This text is part of:
Table of Contents:
1 June 5.
The forces actually engaged were about equal: Gen. Hunter having some 9,000 men actually in action, while the enemy had about the same — strongly posted, however, on a range of hills, horse-shoe shaped and heavily timbered, and further protected by rifle-pits and rail-fence barricades, hastily thrown up the night before. The Rebel morning report of the day previous, found on the dead body of Gen. Jones that afternoon, showed that he had then under him 6,800 regular Confederate soldiers; while we knew that he was joined on the morning of the engagement by Vaughan's brigade from East Tennessee, and also by about 1,500 militia — old men and young boys, not worth the powder required to kill them — hurried forward from Staunton and Lynchburg on news of our advance. The fight, though not large in numbers, was singularly obstinate and fluctuating: the enemy beating back repeated charges of our infantry and cavalry, under Gens. Sullivan and Stahl--for neither the divisions of Crook nor Averill had then joined us; and it was quite late in the afternoon, after a long and sweltering day of battle, when the movement of the gallant Col. Thoburne's division across the narrow valley, and its charge up hill upon the enemy's right flank, decided the contest in our favor. Gel. Wm. E. Jones, their commander, was killed, as also four Colonels; and we had about 1,800 prisoners, including the worthless reserve militia, seventy regular officers, and 2,800 stand of arms, as the spoils attesting our success. But for the coming on of night, and the broken, heavily-timbered nature of the country, the famous feat of “ bagging” that army — so popular with Congressional orators and enthusiastic editors — might have been easily accomplished; for a worse whipped or more utterly demoralized crowd of beaten men never fled from any field.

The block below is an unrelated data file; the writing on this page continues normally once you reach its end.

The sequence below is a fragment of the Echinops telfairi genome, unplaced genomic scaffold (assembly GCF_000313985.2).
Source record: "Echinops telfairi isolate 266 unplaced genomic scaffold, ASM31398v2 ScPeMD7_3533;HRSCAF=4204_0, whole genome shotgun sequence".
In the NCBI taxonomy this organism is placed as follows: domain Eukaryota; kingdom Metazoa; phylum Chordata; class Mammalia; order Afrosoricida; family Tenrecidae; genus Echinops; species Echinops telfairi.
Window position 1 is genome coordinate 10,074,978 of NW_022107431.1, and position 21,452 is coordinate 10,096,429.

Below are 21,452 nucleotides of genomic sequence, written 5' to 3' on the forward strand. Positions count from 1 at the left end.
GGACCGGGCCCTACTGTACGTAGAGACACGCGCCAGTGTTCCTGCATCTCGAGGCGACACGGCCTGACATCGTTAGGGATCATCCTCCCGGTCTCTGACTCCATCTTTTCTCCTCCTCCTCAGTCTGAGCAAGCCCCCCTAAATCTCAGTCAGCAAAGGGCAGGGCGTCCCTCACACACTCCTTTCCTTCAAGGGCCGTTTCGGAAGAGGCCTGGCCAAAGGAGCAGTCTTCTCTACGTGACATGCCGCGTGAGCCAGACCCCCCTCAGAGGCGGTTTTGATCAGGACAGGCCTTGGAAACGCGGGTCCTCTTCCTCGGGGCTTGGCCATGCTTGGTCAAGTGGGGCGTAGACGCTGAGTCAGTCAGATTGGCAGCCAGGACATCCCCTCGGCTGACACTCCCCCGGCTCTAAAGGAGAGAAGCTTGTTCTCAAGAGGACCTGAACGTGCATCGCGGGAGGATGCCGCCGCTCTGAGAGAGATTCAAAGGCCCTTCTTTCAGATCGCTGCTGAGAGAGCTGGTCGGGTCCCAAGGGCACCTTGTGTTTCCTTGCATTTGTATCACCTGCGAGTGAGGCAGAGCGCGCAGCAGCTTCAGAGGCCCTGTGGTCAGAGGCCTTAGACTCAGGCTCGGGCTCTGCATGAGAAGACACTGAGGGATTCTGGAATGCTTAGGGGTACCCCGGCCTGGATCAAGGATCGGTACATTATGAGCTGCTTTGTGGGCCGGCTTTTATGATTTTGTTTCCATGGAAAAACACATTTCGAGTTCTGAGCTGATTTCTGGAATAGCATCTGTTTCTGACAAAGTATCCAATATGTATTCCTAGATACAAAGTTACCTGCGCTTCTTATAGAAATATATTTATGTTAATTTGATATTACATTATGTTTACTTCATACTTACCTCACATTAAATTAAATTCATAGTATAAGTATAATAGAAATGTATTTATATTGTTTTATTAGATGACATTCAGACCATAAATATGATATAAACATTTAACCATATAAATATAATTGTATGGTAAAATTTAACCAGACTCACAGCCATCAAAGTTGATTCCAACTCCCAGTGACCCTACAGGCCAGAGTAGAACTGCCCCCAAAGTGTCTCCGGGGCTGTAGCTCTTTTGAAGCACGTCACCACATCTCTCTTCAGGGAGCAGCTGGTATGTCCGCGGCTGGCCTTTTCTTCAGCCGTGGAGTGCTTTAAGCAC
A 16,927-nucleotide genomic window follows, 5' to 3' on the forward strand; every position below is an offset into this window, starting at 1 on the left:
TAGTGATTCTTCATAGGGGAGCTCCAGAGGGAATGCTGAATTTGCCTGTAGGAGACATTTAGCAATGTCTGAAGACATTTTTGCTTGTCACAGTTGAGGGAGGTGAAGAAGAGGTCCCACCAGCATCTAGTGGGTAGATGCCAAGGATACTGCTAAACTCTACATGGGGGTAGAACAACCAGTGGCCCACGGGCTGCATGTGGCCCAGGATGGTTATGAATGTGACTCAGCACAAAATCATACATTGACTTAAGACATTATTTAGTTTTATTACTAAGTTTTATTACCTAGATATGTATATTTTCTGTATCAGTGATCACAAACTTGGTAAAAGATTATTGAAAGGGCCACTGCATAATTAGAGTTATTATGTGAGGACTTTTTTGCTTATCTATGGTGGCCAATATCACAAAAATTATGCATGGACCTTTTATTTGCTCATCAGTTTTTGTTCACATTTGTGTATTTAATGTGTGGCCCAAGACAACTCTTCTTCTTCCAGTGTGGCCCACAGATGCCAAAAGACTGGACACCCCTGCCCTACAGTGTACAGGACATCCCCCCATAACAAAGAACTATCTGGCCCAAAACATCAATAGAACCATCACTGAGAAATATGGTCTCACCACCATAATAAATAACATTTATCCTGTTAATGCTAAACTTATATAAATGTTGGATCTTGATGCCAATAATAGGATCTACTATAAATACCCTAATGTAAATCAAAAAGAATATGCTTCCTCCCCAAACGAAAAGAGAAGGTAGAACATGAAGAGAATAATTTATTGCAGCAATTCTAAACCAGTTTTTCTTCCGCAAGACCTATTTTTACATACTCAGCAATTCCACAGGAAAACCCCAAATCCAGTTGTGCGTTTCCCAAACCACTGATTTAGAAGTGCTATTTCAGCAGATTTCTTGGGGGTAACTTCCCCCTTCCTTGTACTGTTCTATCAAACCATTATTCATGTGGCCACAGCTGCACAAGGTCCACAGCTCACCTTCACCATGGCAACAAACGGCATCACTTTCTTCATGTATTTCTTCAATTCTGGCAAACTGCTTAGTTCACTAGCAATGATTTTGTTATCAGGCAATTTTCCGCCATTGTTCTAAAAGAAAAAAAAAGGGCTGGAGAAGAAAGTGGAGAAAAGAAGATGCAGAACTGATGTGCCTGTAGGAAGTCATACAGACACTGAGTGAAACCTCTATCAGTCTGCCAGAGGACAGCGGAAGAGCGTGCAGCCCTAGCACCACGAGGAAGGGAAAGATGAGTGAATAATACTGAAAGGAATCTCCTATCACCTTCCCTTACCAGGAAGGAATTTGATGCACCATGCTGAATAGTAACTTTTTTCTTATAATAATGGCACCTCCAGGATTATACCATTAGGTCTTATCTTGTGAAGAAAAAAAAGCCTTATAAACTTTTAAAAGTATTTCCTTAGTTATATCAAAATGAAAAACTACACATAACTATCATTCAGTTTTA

3 June 8.
This work is licensed under a Creative Commons Attribution-ShareAlike 3.0 United States License.
An XML version of this text is available for download, with the additional restriction that you offer Perseus any modifications you make. Perseus provides credit for all accepted changes, storing new additions in a versioning system.